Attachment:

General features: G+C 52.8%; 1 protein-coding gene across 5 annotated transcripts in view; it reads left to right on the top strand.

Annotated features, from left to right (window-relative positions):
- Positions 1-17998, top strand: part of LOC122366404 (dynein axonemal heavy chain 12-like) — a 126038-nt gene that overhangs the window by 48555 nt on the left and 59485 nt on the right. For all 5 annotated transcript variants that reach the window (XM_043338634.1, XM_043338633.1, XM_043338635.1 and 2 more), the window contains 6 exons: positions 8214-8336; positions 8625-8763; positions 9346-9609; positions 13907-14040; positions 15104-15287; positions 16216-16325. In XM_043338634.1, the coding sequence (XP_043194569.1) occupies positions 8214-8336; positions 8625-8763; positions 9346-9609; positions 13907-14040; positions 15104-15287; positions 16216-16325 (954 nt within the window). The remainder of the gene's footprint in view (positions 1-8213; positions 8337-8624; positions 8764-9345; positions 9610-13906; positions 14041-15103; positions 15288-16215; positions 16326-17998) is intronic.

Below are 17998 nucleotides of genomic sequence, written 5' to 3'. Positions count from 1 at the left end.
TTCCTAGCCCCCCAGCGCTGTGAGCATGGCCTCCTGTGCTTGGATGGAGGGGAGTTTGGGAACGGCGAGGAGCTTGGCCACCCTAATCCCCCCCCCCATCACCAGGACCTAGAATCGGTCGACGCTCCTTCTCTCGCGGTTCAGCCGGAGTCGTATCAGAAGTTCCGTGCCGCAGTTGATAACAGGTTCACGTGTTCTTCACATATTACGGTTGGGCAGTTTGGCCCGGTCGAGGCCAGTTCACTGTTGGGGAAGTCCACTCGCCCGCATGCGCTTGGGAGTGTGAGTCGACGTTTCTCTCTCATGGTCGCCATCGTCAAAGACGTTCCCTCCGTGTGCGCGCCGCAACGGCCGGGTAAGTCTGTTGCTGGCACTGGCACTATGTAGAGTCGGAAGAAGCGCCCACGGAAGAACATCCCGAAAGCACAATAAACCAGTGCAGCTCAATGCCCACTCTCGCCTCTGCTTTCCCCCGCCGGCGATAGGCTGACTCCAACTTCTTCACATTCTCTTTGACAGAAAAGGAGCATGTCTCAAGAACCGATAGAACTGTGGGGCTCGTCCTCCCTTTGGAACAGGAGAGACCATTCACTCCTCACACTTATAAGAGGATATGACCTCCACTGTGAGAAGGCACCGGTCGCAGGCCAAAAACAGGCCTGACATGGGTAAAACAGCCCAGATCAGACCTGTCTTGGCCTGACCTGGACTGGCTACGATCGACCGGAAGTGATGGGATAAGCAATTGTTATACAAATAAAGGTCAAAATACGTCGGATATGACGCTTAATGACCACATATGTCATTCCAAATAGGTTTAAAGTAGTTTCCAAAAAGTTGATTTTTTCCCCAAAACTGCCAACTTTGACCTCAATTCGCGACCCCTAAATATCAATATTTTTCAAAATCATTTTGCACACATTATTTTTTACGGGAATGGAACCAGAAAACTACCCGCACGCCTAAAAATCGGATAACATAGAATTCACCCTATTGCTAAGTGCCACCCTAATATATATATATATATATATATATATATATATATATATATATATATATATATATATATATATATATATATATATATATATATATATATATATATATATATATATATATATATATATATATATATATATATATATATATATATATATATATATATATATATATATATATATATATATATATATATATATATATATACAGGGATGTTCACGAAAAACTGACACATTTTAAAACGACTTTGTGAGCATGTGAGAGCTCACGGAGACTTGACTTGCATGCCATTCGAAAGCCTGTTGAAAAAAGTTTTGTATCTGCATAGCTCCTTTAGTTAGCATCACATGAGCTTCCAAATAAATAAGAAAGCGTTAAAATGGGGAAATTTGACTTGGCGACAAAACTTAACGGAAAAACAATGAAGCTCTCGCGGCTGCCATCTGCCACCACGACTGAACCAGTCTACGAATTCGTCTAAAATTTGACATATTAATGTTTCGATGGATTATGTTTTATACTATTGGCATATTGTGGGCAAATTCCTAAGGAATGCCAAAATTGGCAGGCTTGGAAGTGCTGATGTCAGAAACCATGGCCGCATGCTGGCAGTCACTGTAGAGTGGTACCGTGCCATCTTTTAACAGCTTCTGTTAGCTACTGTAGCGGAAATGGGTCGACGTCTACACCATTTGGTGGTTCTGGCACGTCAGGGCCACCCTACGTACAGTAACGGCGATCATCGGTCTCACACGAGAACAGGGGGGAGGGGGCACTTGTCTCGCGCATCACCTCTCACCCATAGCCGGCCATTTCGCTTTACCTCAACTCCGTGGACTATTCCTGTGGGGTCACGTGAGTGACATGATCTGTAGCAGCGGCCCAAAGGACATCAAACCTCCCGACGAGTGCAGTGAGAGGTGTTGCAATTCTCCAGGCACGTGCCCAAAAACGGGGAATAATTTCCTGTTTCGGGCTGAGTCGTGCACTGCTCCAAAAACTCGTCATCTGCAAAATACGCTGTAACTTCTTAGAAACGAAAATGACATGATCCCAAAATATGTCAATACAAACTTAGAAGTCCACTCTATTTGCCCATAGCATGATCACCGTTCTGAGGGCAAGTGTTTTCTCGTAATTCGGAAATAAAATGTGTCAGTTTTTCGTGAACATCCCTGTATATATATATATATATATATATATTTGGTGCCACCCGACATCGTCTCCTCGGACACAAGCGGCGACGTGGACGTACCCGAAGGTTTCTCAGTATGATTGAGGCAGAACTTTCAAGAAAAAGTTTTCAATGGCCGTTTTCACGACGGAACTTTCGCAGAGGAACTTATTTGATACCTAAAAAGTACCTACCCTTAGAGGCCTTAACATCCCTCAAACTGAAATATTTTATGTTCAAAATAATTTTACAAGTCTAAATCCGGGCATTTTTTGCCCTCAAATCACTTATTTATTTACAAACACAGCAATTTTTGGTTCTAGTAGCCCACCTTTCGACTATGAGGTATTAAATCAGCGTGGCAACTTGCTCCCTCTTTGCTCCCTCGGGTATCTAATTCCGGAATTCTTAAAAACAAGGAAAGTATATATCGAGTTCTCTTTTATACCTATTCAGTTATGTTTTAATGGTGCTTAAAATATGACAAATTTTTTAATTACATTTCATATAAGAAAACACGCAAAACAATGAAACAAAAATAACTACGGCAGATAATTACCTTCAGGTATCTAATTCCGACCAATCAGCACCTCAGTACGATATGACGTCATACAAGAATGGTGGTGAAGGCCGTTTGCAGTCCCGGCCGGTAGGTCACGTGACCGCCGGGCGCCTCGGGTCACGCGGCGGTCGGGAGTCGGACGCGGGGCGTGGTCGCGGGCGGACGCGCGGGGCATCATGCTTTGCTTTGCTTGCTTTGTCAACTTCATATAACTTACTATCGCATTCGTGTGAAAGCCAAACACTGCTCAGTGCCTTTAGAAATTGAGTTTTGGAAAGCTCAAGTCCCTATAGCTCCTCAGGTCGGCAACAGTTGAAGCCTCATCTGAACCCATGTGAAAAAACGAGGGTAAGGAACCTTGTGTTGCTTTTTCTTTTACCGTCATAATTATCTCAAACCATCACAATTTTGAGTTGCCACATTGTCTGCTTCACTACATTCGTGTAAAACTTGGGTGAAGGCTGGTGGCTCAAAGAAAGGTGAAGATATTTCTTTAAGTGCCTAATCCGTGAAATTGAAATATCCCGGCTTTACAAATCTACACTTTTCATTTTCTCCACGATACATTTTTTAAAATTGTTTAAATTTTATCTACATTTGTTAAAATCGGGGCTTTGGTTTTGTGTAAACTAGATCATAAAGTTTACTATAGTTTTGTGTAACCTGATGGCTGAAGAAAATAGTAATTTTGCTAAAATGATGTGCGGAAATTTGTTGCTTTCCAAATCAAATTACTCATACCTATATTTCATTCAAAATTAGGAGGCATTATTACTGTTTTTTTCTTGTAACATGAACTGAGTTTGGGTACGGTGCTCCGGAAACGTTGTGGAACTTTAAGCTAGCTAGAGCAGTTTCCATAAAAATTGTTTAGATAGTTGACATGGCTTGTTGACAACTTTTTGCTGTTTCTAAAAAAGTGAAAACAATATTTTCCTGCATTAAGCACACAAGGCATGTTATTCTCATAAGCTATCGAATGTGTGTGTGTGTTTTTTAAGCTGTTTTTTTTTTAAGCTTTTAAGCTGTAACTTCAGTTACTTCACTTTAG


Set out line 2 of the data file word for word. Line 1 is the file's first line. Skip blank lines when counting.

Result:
Annotated features, from left to right (window-relative positions):